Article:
Tarot contributor Jessica explains how to draw a card to guide you in the New Year – and unpacks the meaning of The Fool.
On New Year’s Eve, my friend Catherine, looking for a card to tell her what she might expect in 2020, drew The Fool. She was psyched. “This is a good card for beginnings—adventurous and optimistic,” she wrote in her journal. She also mentioned a phrase that Arthur Edward Waite—the Waite in Smith-Waite—used to describe The Fool: “A spirit in search of experience.”
Many of us set intentions for bettering ourselves when a fresh year begins, but we often make these plans from a place of shame and dissatisfaction. We start new diets and exercise regimens not because we want to feel better mentally and physically, but because our culture benefits from telling us that we’re too fat. We tell ourselves we’re sticking to a budget not because we’ve figured out that thoughtless consumption is not the key to happiness—or good for the environment—but because we’re terrified to even look at our credit card balances after the excesses of holidays. Even goals like finishing that novel or starting a garden are often grounded in a self-inflicted sense of guilt about accomplishments we feel we should have completed by now.
Which brings me back to The Fool. In the Smith-Waite Tarot, The Fool is a young person gazing up at the sky as they’re about to step off a cliff. See that little bindle they’re carrying? The Fool travels light, and to draw this card suggests that you should leave all the negative baggage you’re carrying back in 2019. Let yourself be a beginner again. Approach change as an exciting opportunity instead of a punishment…and maybe even make some room in your life for surprises. Know when to be flexible. Don’t let fear of sucking at something stop you from doing it. The Fool is pure potential, and so are you.
Here are some questions to ask yourself when you’re channeling The Fool:
- Am I ready to take a leap of faith? If not, why?
- What would a fresh start feel like?
- Who or what is holding me back?
- Do I need to get over myself?
- What’s the worst that can happen?
Drawing A Personal Card for the Year
Drawing a card of the year, as my friend Catherine did, is a common practice for a lot of people who work with Tarot. I think the best way to work with this concept is to figure out what your card of the year means to you, and to conceptualize how its meaning might shape your vision for the next twelve months. Keeping a visual reminder around isn’t a bad idea – my custom is to find my favorite iteration of that card, print it out on heavy stock or photo paper, and keep it at my desk.
An alternative to a random selection is to go through a Tarot deck and look for the card that really speaks to you. One of the things I like about Tarot is the way it can help me shift perspective…but sometimes we have a very clear idea of what we need, and want a card that will symbolize that inner knowledge.
The Universal Card for 2020: The Emperor
A lot of readers combine the message put forth by their personal card of the year with the one behind the universal card of the year, which is established based on numerology. I love this because it means that so many readers I admire and look to for wisdom and inspiration are thinking about the same card at the same time. This year is the year of The Emperor – which we get because 2+0+2+0 is 4, and 4 is the number of The Emperor.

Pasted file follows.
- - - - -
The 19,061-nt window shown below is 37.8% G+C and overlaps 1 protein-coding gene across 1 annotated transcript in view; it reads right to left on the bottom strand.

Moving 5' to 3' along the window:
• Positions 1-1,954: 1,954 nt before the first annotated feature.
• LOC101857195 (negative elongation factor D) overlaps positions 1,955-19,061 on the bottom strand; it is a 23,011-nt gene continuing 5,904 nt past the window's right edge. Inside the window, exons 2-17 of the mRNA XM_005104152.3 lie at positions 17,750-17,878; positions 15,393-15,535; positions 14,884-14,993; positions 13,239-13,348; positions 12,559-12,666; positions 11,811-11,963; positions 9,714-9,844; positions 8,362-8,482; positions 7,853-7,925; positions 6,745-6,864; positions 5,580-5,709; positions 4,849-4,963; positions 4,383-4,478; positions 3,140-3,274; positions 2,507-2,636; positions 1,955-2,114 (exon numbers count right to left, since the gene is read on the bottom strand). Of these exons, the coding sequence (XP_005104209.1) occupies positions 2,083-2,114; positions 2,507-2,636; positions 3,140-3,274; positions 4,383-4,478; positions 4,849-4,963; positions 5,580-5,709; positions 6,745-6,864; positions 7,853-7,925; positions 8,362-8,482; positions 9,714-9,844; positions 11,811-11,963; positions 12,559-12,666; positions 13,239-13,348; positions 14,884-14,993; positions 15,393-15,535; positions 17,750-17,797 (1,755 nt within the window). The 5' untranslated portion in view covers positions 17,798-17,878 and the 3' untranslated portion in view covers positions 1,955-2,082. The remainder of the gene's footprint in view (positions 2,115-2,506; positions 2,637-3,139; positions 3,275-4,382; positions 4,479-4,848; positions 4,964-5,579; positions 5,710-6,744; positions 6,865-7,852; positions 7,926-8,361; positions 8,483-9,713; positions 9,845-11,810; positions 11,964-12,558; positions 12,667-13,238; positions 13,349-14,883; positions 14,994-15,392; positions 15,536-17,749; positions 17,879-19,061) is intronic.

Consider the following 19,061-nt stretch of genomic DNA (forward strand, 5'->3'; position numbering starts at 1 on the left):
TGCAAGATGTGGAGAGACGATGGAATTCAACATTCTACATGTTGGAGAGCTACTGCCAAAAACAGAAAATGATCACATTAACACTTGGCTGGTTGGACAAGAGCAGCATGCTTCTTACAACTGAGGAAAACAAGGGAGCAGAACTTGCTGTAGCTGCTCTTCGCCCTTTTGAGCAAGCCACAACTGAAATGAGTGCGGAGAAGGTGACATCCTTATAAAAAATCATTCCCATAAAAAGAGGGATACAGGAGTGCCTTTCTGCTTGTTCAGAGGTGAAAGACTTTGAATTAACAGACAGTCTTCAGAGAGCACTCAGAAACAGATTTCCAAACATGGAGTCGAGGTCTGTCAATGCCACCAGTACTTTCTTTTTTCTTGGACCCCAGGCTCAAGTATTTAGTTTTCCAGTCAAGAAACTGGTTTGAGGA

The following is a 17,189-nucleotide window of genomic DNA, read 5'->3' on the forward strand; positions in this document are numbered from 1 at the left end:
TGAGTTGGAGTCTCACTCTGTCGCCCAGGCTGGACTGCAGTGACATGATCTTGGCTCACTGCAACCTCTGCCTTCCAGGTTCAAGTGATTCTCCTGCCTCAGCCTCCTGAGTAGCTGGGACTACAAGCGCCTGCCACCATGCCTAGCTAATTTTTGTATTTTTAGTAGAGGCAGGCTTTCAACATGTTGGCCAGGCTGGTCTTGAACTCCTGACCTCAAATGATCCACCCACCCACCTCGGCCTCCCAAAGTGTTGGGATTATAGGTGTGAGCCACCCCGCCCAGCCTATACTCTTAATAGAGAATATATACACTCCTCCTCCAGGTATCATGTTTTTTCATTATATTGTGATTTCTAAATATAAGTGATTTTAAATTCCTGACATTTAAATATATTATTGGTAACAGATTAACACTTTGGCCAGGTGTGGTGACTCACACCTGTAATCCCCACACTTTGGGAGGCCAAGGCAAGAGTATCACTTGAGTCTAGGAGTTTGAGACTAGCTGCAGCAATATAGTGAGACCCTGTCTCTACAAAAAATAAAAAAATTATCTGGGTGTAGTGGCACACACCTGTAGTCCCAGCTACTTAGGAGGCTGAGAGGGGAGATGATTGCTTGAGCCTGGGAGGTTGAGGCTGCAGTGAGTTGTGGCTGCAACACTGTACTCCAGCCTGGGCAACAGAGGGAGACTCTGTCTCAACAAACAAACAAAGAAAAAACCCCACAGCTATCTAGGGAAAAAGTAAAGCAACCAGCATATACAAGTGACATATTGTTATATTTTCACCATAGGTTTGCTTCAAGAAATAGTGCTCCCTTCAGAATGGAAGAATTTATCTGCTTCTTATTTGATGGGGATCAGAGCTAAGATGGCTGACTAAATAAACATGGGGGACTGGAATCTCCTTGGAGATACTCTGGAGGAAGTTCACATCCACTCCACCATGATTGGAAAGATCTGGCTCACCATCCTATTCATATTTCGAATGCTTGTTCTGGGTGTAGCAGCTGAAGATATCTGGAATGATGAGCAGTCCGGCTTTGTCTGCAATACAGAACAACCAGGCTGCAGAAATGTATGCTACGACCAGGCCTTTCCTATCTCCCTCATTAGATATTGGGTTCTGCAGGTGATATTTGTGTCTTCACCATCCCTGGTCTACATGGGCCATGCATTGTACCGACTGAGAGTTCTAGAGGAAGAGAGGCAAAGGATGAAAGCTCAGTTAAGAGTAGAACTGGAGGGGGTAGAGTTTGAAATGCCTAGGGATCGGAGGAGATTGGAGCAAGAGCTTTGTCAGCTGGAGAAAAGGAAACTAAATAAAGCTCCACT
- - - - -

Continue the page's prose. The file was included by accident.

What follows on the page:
As it happens, The Emperor is my least favorite card in the Smith Waite deck. I look at the old, white dude sitting on his throne and all I can see is the shadow side of this card—someone who uses his power to dominate and oppress, rather than protect and uplift; someone whose sense of what’s right and what’s wrong has no room for nuance, evolution, or change. This is not the energy I want in 2020.
There are, however, versions of this card that exemplify the best qualities of this archetype. The Modern Witch Emperor is identified by artist Lisa Sterle as female, but wears clothes that are coded as masculine. This is someone who does not take shit from anybody, nor will she listen to nonsense. These are, to my mind, qualities to cultivate.
The Emperor in the Ostara Tarot is decidedly male, but he’s most definitely not a rigid conformist jealously guarding his power. I don’t think that he’s afraid of partnership or rule by consensus. One aspect of The Emperor is “the protector,” and I get the sense that this particular Emperor knows that we protect what we love by creating space for people and ideas to flourish, not by enforcing dogmatic, punitive systems. (NB: I totally have a crush on the Ostara Emperor). If we accept maleness as a symbolic construct, rather than a biological fact, it’s much easier to envision how we might use the energy of The Emperor in the year ahead.
If you’re interested in working with this universal card of the year, I recommend finding an Emperor you love and seeing what they have to teach you.
About Jessica Jernigan: After majoring in Religion at Bryn Mawr College, Jessica sold books and tended bar until she found a career in corporate marketing (this was not a perfect fit). These days, Jessica makes her way reading books and Tarot cards and writing about both. Read all of Jessica’s posts here.